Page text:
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Triggers are Important Messengers (5 Steps to Healing)

We are two days from Thanksgiving and I’m seeing posts on social media about surviving family gatherings and tips on how to manage stress. All very good information, but instead of trying to bypass the triggers that are bound to occur, I encourage you to embrace them as the important messengers that they are.

When we are triggered by something a family member says, instead of getting angry, sad, resentful, or defensive, why not use it as an opportunity to consider why you were triggered? And I’ll give you a hint…there’s more to it than “he said a shitty thing to me.”

Triggers are like poking an emotional bruise that hasn’t healed all the way. Someone comes along and says or does something that, either consciously or unconsciously, pokes that same bruise - meaning, it elicits that same emotion from the past. That is the trigger that can have us lashing out in anger or withdrawing in tears. We react with defensiveness because we don’t want another bruise like the one we experienced in the past. What we are actually upset about usually doesn’t have as much to do with what is occurring in the present as it does with what has happened in the past and hasn’t yet been healed.

Triggers, and the corresponding reactions, can be extremely detrimental, which is why it’s so important to treat them as critical messengers. Here are some tips on how to handle triggers:

1. Be aware of your emotions – I suggest a daily practice of mindfulness meditation. With time, meditation has a magical way of bringing an awareness to your daily life that you didn’t even know you were missing. Becoming mindful of your feelings and emotions empowers you to manage them before they can do damage to yourself or to others. In this way, you can notice the signs of a trigger such as your heart beat quickening, shallow breath, sweating, anger, or the fight-or-flight feeling. When you become aware of what you’re feeling, you can do something about it.

2. After recognizing that you are being triggered, you have a few different options. If you can excuse yourself, do so. Go outside and get some air. Breathe in deeply for a count of 4, hold the air for a count of 4, and then release for a count of 4. Do this a few times until you start to feel calmer. If you can’t excuse yourself, you can still take the breaths. They will help to reset your nervous system so you can think more clearly and it will give you time to respond in a constructive, instead of destructive, way.

3. Ask yourself why you were triggered. What was it about what the other person said or did that upset you so much? When in the past did someone say or do something similar? When have you felt this way before? An example might be “Uncle Joe always treats me like I’m stupid!” Uncle Joe might not actually think you are stupid at all but what he says pokes that unhealed bruise that triggers the same emotion that you felt in the past when you felt stupid.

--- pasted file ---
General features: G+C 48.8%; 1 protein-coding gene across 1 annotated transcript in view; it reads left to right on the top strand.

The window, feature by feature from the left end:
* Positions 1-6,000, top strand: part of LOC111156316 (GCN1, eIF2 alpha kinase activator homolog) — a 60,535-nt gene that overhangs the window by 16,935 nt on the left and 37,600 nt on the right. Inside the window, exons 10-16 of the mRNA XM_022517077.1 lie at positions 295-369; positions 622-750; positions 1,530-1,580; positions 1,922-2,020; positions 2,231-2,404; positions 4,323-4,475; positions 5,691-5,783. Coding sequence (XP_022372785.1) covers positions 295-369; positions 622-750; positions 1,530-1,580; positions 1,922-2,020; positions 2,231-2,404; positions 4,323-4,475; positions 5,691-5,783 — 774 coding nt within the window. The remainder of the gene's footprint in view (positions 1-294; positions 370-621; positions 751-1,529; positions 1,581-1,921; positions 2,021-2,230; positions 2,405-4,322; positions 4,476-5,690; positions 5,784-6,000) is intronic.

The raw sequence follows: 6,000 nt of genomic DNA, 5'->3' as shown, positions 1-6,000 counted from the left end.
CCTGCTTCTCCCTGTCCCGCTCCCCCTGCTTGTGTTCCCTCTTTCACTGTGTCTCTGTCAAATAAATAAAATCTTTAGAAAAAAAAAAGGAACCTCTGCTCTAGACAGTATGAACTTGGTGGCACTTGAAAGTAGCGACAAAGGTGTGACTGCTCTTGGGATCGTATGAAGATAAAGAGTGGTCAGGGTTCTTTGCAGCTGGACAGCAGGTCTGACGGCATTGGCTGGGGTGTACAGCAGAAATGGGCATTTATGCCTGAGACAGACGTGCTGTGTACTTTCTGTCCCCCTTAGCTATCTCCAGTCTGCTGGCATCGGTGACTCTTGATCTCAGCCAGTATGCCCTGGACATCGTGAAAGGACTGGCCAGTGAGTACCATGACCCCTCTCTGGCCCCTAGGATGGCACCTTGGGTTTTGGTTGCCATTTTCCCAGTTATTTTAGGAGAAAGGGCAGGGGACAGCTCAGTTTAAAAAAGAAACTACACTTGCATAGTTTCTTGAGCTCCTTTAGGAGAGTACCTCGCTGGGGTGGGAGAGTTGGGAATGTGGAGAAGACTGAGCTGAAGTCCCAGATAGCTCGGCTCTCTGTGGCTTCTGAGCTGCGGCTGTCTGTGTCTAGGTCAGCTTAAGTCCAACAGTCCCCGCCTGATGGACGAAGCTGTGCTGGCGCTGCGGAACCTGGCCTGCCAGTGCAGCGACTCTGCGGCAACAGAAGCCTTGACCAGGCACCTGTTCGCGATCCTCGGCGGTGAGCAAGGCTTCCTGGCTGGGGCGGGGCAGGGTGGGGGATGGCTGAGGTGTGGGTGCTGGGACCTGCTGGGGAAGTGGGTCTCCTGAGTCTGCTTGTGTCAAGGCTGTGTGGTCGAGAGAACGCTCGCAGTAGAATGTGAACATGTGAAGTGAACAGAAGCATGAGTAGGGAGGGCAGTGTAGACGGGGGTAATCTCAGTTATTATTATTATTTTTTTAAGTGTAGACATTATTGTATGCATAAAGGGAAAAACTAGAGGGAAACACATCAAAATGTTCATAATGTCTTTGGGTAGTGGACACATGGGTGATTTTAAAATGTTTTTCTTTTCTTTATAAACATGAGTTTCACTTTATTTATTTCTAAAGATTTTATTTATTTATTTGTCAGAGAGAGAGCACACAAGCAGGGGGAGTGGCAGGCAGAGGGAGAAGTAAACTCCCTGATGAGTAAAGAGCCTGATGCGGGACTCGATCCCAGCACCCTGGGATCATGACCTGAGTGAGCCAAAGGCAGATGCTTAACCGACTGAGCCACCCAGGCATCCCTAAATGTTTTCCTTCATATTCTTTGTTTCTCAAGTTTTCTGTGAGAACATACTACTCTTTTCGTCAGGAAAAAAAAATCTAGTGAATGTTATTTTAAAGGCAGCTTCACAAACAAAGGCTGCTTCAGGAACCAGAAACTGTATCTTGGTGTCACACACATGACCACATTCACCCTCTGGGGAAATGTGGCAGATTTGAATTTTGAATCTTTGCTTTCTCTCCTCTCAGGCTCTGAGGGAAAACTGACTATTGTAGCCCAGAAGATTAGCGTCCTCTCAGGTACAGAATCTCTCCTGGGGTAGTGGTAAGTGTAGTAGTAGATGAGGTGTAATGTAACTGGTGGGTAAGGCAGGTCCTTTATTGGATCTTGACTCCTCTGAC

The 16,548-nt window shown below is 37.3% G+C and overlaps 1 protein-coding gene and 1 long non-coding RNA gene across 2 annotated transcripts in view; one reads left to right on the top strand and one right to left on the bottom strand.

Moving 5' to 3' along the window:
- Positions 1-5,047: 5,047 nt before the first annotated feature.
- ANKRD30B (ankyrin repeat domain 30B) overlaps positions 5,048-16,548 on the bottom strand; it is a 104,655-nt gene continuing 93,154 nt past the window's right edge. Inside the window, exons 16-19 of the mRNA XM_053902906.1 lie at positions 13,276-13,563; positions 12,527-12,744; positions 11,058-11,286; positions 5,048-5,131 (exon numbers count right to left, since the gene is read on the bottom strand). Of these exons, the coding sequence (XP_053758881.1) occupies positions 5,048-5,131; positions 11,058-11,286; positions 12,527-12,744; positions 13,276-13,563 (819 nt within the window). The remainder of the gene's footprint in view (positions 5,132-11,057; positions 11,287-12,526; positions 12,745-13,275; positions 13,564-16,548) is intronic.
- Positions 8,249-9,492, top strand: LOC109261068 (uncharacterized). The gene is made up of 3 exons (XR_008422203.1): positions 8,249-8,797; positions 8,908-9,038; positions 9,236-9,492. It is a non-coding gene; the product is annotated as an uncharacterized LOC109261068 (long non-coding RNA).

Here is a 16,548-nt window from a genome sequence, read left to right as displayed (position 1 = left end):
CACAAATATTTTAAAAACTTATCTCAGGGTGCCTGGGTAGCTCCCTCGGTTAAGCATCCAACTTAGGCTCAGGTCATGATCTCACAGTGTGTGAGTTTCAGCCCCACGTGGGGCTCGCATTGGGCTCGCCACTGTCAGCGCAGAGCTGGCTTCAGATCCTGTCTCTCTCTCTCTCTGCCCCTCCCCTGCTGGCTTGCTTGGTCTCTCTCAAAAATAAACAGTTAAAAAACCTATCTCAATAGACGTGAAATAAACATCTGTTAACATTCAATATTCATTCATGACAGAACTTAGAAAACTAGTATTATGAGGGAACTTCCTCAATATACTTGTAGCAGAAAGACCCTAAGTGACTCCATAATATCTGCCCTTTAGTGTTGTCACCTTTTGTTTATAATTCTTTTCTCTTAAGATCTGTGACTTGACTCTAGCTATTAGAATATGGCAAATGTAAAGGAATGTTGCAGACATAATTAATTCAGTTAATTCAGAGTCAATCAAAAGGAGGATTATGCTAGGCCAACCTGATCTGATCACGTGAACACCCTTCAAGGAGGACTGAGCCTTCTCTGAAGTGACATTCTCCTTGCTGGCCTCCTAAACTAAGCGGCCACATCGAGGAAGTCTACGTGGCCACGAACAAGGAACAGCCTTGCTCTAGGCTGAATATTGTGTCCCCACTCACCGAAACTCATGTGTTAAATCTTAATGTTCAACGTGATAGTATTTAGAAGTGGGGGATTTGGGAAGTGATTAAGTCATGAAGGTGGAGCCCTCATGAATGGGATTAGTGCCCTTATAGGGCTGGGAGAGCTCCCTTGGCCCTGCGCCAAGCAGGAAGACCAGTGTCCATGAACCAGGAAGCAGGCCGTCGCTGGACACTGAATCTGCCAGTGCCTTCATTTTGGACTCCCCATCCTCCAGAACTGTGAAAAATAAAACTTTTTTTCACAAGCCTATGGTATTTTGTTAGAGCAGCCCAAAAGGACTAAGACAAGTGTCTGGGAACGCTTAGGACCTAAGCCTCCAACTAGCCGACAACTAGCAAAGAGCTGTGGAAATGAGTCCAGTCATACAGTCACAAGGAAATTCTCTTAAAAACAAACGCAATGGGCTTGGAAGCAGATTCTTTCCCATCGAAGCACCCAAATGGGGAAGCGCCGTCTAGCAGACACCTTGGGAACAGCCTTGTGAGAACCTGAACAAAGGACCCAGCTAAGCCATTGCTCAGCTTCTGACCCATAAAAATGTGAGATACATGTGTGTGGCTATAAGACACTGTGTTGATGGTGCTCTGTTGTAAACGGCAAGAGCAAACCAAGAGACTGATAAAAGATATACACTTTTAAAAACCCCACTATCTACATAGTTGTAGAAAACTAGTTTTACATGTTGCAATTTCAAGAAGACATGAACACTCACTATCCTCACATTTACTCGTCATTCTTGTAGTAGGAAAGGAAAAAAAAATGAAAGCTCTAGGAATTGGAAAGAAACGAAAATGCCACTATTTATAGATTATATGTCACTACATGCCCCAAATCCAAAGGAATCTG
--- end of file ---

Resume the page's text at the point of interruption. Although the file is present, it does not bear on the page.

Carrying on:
4. If you can pinpoint a time in the past when you felt that way, great. If not, that’s okay, too. There can be lots of incidents in our childhoods that left emotional bruises that we don’t remember. Either way, try to identify the emotion that was triggered. Was it not being good enough? Not smart enough? Not attractive enough? Odds are it has to do with being not enough in some way. By becoming aware of the trigger, you have the power to start the healing of that bruise so it won’t trigger you anymore.

5. After identifying the thought or emotion behind the trigger, ask yourself “how true is that really?” By acknowledging that it’s not true and that the belief was created sometime earlier in life in order to protect you, you are now able to give yourself love and compassion. You are now empowered to choose whether you want to allow that to trigger you anymore.

Surprisingly, it really has nothing to do with the other person and how they are behaving. Ultimately, we always can choose how we will respond. We can be calm and collected and speak our mind from a place of neutrality or we can fly off the handle and cause irreparable harm to the relationship. It’s up to us.

The moral of the story is that triggers are not a bad thing. They are important messengers that we can use to heal ourselves and even our relationships through awareness and compassion for ourselves and others. Remember, we all have triggers, most of them developed when we were very young. When we can recognize that fact and show kindness and compassion to ourselves and others, we can enjoy happier, healthier relationships.

Happy Thanksgiving everyone!

Love and Light,



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